• We can challenge local people when they say things about asylum seekers that are untrue.
  • It is important to speak up, with and for, a person who we believe has been mistreated. We can organise petitions to show the government that many people care about the injustice that has happened. Although some newspapers may have very negative views, we can try to encourage them to share stories of people who have been denied a safe place to stay. 
  • Sometimes it is very difficult to know what to do when we see people treated unfairly.
    Christians can pray and can know that God hears their prayers.

Ros Holland is the Office and Communications Manager for the Boaz Trust.

Harpurhey Community Church, Carisbrook Street, Manchester, M9 5UX, UK.

Email: [email protected]

Hamed’s story

‘I was a cattle herder. In 2003, I was arrested by the police as they thought I was in opposition to the Government. A number of times I was tied to a tree and beaten repeatedly. My village was attacked by the militia. All my friends and my whole family were killed. I ran away and eventually reached a port.

I had some money and an agent put me into a goods container on a boat. After four weeks the container was opened. I was in Liverpool, in England. I could barely move and I was afraid. They took me to the government’s Home Office where I was questioned.

When I went to the asylum court I did not understand anything. Three weeks later I received a letter saying I was refused asylum and that I was to return to my country, because it was safe there. Some people from the government came to the house I was living in, carried me outside and left me on the street.

I slept outside for a week. One day a man gave me the address of the Red Cross and some money so I could catch a bus. There I met staff from the Boaz Trust. They found me a space in one of their houses with other refused asylum seekers from my country. Now I volunteer at the drop-in centre and I also go to college where I am learning English.’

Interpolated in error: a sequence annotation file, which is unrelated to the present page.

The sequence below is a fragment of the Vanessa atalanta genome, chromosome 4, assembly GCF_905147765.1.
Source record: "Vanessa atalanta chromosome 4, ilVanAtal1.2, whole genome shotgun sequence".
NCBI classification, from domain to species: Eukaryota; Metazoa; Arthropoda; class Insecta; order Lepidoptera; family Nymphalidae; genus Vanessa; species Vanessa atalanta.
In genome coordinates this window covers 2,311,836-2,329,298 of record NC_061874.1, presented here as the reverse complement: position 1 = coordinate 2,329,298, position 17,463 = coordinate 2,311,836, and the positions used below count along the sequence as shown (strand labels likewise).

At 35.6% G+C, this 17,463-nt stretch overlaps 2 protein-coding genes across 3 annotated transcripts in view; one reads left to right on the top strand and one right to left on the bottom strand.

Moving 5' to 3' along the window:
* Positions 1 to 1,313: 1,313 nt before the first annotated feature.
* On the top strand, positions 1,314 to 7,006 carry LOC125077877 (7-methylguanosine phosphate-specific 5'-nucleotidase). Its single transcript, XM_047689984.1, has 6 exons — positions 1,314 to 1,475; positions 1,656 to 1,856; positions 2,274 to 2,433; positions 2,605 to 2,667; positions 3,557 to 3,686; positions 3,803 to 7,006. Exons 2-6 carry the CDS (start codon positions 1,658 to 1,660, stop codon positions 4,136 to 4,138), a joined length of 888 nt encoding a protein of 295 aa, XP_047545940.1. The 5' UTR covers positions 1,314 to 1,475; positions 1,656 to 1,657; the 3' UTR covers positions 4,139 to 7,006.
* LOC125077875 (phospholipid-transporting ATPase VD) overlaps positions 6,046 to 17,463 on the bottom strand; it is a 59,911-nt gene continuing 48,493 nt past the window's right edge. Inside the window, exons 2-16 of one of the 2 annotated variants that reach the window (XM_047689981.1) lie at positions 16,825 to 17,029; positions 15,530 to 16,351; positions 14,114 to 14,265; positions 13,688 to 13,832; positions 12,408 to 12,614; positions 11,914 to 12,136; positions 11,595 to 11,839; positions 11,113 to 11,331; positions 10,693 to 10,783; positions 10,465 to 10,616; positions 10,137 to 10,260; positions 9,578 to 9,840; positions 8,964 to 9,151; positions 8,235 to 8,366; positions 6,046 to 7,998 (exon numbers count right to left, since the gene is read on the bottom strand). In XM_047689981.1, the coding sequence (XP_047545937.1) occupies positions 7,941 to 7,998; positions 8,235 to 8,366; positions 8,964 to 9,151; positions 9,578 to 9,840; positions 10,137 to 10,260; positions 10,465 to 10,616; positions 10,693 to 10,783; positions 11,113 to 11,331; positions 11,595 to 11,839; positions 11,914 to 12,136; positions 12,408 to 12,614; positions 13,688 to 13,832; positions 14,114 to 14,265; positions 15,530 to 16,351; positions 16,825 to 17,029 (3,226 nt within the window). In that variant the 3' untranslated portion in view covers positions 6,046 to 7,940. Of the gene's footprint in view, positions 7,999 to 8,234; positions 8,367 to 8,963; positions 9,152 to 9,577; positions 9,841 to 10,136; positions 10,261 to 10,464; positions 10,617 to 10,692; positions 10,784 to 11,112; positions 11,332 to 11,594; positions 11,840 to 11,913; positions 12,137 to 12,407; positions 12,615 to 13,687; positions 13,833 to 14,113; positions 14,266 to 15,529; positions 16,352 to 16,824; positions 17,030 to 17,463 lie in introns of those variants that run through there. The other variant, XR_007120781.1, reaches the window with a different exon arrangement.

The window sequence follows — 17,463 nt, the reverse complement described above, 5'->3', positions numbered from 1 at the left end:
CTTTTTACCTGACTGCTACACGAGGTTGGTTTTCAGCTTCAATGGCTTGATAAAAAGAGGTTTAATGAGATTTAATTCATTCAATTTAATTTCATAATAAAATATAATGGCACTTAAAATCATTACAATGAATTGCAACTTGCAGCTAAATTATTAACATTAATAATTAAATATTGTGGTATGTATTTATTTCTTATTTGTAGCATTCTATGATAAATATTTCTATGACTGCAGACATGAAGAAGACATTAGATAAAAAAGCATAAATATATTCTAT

Hamed has recently found a new solicitor and his case is being considered again by the government in the UK.

Photo: Siphilisiwe Moyo

Photo: Siphilisiwe Moyo

Practical ideas

Be a friendly church community!
It is important that Christians show Jesus’ love in everything we do and say, to everyone we meet. Could you open up your church building for a ‘drop in’ once a week? For example, on one day each week one local church provides a simple lunch, second-hand clothes, support and advice to anyone who needs it.

Share food and fellowship
Eating meals together can break down barriers. Could you ask some of the asylum seekers to cook a traditional meal? It is an easy way to learn about other cultures and make friends.

Learn about the situation in your local area.

Where do migrants come from and why? Are there other groups you could work with in the community?

Ask new people in your community how you can support them.

For example, they may want help finding a doctor, using the buses, or opening a bank account.

Share this resource

If you found this resource useful, please share it with others so they can benefit too.

Subscribe to Footsteps magazine

A free digital and print magazine for community development workers. Covering a diverse range of topics, it is published three times a year.

Sign up now - Subscribe to Footsteps magazine

Cookie preferences

Your privacy and peace of mind are important to us. We are committed to keeping your data safe. We only collect data from people for specific purposes and once that purpose has finished, we won’t hold on to the data.

For further information, including a full list of individual cookies, please see our privacy policy.

  • These cookies are necessary for the website to function and cannot be switched off in our systems.

  • These cookies allow us to measure and improve the performance of our site. All information these cookies collect is anonymous.

  • These allow for a more personalised experience. For example, they can remember the region you are in, as well as your accessibility settings.

  • These cookies help us to make our adverts personalised to you and allow us to measure the effectiveness of our campaigns.